Gustav weakens to tropical storm
Hurricane Gustav dropped to category 1 and whimpered to a tropical storm by early Tuesday.2 September 2008
WASHINGTON -- Hurricane Gustav, the monster storm that sent two million Gulf Coast residents fleeing, spared the empty city of Louisiana the horrors they had been bracing for, although it took 12 lives.
Gustav made landfall on Monday morning near the town of Cocodrie in Louisiana state, and dropped quickly down from a category 3 to a category 2 hurricane on the 1-to-5 Saffir-Simpson scale, with winds of 177 kilometres per hour.
By early Tuesday, Gustav had dropped to category 1 and whimpered to a tropical storm, the National Hurricane Centre reported. As it travelled across the Caribbean and Cuba over the last week, however, it had killed 80 people with winds of up to 249 kilometres per hour.
There was some damage from winds of 177 kilometres per hour and some minor flooding. Nearly half the state's 1.1 million customers were in the dark Monday night, Entergy spokesman Morgan Stewart told the New Orleans Times Picayune newspaper.
Officials were keeping watch for a possible surge along the Mississippi River from heavy rainfall and high winds.
But it was nothing like Hurricane Katrina of 2005 that took 1,800 lives, flooded New Orleans for more than a week and trapped tens of thousands without food and water for days.
According to the Picayune's count, Gustav appeared to have killed about 12 people, none of them in New Orleans.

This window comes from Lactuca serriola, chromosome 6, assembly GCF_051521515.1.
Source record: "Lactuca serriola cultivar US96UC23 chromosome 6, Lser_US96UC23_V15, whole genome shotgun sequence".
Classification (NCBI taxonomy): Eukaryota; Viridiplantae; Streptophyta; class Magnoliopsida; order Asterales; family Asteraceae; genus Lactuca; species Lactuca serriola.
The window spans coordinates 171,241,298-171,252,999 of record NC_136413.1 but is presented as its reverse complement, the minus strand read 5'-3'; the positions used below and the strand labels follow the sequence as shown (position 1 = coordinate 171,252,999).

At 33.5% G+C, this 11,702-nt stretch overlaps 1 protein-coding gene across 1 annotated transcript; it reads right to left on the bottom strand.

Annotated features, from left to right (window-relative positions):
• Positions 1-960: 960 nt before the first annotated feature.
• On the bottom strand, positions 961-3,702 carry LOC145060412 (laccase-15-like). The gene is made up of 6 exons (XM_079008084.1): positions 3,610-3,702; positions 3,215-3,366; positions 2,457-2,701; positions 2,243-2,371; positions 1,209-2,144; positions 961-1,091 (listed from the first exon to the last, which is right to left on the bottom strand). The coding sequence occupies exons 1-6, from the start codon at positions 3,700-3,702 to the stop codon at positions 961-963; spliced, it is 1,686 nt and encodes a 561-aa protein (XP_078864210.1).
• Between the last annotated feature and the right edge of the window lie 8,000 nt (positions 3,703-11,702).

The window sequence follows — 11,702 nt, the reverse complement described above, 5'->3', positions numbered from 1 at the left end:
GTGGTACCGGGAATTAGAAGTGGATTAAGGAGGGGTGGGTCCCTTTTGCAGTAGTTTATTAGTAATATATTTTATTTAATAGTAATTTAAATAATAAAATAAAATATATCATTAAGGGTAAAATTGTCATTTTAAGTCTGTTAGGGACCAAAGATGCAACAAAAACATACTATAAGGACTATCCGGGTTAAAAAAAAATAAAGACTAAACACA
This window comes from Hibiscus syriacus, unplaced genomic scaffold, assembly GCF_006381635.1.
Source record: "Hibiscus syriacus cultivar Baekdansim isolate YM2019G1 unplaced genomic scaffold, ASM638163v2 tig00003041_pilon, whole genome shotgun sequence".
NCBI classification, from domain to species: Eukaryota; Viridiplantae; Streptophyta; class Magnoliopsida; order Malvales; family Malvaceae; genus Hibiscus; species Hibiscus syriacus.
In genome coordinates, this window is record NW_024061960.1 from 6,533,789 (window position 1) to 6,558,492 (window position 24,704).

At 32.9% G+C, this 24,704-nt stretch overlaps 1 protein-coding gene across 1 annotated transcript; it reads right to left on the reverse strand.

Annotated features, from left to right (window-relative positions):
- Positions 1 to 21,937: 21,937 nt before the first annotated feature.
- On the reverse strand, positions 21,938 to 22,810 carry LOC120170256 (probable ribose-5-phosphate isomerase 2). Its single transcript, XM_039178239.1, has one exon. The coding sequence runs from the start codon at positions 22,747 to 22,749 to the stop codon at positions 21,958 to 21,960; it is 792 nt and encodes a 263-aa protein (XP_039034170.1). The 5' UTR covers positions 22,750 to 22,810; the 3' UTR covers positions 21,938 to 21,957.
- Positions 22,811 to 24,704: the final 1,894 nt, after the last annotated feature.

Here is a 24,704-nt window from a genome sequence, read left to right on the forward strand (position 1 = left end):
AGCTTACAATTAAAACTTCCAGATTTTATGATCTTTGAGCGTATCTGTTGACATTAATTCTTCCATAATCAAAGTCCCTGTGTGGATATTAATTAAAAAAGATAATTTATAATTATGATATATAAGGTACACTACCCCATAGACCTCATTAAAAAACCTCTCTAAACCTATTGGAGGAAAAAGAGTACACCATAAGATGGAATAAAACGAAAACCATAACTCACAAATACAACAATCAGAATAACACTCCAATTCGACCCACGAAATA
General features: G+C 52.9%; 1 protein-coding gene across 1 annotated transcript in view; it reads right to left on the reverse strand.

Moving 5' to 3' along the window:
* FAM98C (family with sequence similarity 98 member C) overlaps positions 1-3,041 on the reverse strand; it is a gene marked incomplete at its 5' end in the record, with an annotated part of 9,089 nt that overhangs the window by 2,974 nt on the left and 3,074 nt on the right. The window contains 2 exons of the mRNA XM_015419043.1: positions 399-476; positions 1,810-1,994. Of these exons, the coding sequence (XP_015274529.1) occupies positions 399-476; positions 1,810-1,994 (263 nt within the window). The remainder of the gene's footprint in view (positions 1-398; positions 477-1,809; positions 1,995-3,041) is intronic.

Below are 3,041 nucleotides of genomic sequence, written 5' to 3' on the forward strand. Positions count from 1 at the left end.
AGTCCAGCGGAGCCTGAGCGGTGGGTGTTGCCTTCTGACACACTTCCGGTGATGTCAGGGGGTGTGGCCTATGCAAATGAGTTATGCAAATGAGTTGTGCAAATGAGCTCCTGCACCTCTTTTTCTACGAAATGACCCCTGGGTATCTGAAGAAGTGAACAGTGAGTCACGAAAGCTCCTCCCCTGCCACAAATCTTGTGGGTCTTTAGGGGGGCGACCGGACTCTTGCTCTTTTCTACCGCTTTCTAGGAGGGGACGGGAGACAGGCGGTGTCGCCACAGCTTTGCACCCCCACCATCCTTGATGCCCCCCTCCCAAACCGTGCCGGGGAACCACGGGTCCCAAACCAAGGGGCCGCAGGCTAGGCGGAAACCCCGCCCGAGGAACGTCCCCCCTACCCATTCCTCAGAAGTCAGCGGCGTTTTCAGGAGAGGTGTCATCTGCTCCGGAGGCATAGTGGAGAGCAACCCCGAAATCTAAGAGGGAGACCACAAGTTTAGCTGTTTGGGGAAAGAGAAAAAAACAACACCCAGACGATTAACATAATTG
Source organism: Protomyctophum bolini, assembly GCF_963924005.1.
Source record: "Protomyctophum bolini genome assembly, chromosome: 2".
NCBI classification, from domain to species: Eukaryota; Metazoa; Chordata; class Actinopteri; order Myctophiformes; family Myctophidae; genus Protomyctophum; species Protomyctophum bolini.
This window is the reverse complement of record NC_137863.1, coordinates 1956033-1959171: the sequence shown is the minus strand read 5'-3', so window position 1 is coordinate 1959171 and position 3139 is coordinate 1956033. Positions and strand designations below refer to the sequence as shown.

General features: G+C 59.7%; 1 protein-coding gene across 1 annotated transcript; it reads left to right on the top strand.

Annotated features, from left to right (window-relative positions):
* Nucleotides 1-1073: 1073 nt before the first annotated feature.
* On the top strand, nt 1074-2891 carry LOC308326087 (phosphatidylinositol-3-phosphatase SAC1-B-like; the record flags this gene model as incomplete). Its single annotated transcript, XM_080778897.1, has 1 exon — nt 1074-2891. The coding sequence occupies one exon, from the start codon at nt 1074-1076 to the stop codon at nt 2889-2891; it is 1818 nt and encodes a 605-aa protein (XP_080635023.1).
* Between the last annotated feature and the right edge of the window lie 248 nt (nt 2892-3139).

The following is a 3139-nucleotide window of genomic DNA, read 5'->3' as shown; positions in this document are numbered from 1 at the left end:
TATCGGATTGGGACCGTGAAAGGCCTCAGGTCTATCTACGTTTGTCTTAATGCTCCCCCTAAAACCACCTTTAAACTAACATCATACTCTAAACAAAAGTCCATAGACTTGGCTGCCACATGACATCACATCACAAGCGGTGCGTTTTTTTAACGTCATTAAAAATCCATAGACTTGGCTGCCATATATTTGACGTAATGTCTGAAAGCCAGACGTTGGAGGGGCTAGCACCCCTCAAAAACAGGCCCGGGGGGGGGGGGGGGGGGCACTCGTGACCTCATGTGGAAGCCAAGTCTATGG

An elderly couple was killed in Baton Rouge when a tree dropped on the house they had taken refuge in. Four people were killed in a traffic accident as they fled the storm. Six critical-care patients died during evacuations of nursing homes and hospitals, according to State Department of Health and Hospitals Secretary Alan Levine.
On Monday evening, televised images showed water spilling over some of New Orleans rebuilt levees, causing minor flooding and sending volunteers and rescue officials scurrying with sand bags to shore them up.
Louisiana Governor Bobby Jindal and New Orleans Mayor Ray Nagin were in no rush to bring evacuees back to town before downed power cables were secured and wind-blown refuse could be removed from the streets.
Jindal said it was "too, too early to say that it's safe" for return on Tuesday.
Gustav wrote political history by forcing Republicans to rethink their four-day presidential convention in St Paul, Minnesota, 2,000 kilometres away.
To avoid appearing insensitive to the natural disaster unfolding on the Gulf Coast, Senator John McCain, 72, the party's presumptive nominee, cancelled political speeches for the opening day on Monday.
US President George W Bush had a chance to redeem the black mark from the 2005 storm. Then he had attended political events and failed to supervise federal efforts while Katrina wreaked havoc. On Monday, he flew to Texas to oversee disaster relief efforts after cancelling his speech at the Republican convention.
The massive mandatory evacuation of residents was one of the largest in US history. From New Orleans, an estimated 300,000 people fled in their own transport. Another 18,000 were transported by the city via train, bus and planes.
[dpa / Expatica]